A difficult part of parenting that I haven’t quite faced yet is having tough conversations about complex issues – which is why this video from CanaVox, on talking to kids about gender ideology, was very interesting to me. Not only did it open my eyes to a number of possible ways in which questions could come up for my kids in the future, it also had some really helpful guidelines about how to approach difficult topics.
In this particular video, Dr Ana Samuel focuses on talking to children aged around 5-10 years old (there are more videos that address the same for older kids) about gender ideologies. She stressed the importance of answering our kids’ questions in a way that respects all people but still speaks the truth, using four pedagogical principles:
1. Stay grounded in natural law. Natural law speaks the truth. In the case of gender ideologies, parents of religious backgrounds may be keen to use faith as an argument, but for kids who are questioning things, this may not always be a good enough reason.
2. Speak intimately. This point was about building a relationship from early on where you can speak openly and intimately with your kids. If this is the context, it will be easier to broach difficult topics with them too. Learn to listen to the things that are important to them, so when the time comes for you to bring something up, they’re happy to reciprocate and listen. Dr Ana also suggests keeping calm even if you are horrified by what they have heard or the questions they have, so they’re not too scared by your reaction to come to you again. Another good hint is to ask them first what their reaction was, to give yourself some time to prepare your answer. And if you don’t have the answers, acknowledge that it’s a very important question, and that you’d like to get back to them on once you’ve had the time to think about it a little, or discuss it with your spouse or someone who might have good advice.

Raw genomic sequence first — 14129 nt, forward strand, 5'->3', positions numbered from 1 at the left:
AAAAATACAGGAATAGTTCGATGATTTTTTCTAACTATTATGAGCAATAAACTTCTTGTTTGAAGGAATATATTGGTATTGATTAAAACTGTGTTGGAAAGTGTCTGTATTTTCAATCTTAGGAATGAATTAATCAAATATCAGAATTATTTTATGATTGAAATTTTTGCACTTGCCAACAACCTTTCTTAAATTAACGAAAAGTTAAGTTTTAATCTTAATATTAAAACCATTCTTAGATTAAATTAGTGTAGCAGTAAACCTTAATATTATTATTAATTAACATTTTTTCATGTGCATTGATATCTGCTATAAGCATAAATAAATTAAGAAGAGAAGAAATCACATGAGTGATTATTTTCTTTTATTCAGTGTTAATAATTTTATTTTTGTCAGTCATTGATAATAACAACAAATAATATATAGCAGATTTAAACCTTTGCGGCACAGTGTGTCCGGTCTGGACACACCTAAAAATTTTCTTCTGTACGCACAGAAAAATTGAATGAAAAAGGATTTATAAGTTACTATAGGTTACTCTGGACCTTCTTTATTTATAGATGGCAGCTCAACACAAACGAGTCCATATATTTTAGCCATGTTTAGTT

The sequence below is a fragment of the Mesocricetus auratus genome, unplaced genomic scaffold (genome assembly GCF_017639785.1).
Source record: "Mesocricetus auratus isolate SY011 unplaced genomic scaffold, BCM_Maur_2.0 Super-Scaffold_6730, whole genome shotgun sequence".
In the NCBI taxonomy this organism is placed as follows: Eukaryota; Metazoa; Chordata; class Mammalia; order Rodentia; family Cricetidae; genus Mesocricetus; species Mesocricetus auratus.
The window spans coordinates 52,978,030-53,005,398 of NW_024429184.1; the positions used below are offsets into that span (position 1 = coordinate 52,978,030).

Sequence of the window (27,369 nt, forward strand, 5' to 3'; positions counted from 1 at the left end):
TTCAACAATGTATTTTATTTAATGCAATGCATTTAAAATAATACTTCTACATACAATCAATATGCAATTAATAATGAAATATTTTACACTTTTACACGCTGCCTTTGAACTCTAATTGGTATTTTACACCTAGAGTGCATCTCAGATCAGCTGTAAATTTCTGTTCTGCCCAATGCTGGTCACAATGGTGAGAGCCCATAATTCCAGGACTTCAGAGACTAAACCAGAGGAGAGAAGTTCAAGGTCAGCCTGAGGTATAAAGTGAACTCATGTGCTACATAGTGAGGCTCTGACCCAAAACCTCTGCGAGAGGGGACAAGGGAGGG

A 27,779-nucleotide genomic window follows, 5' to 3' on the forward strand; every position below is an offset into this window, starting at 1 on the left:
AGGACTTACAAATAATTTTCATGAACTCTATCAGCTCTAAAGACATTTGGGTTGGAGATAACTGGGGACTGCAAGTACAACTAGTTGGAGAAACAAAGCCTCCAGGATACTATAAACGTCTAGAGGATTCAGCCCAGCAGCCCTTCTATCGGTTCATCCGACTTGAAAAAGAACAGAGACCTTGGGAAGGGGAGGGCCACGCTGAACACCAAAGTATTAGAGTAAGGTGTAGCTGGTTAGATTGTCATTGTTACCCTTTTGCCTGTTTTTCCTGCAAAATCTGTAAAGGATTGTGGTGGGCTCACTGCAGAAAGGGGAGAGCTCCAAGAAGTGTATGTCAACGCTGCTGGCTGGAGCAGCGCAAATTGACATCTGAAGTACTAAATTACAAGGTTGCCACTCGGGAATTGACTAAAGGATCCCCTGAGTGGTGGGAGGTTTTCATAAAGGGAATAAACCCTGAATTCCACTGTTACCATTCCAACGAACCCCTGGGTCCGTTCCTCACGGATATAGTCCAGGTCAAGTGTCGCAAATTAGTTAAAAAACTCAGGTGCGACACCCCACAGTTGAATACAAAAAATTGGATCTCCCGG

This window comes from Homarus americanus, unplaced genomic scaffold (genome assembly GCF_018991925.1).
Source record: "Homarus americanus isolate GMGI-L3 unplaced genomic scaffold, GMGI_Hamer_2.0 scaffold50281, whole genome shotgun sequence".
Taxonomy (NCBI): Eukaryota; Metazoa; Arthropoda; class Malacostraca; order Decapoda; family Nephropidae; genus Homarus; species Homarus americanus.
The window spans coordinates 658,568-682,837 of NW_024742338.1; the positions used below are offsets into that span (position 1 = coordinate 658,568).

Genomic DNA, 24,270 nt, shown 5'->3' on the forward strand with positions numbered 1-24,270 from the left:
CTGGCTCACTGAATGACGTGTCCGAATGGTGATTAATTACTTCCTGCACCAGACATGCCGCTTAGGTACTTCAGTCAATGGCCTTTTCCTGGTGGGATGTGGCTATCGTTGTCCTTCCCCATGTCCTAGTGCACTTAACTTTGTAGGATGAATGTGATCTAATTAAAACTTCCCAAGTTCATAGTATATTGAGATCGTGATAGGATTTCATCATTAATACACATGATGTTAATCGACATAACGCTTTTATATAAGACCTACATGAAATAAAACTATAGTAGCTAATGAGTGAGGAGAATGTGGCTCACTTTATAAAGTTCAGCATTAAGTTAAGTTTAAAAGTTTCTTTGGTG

3. Speak age-appropriately to your kids. Dr Ana recommends doing this by first answering their exact question without embellishing. If they question further then they obviously need a little bit more information to satisfy their query.
4. Practise moral balance in your conversations. By this, Dr Ana speaks on making sure to communicate truth and justice, but all with a lot of empathy to those who do not understand the truth, and for those who may be living in ways that you don’t necessarily agree with.
The rest of the video goes through a number of common scenarios, and how a calm and informative conversation might follow. I think it’s definitely worth a watch, and something that provides a helpful approach for dealing with all manner of difficult questions from our children.
Tamara El-Rahi is an associate editor of MercatorNet and her article is printed here with permission
CanaVox is an interfaith marriage and sexual-integrity movement founded by modern moms who haven’t forgotten timeless principles.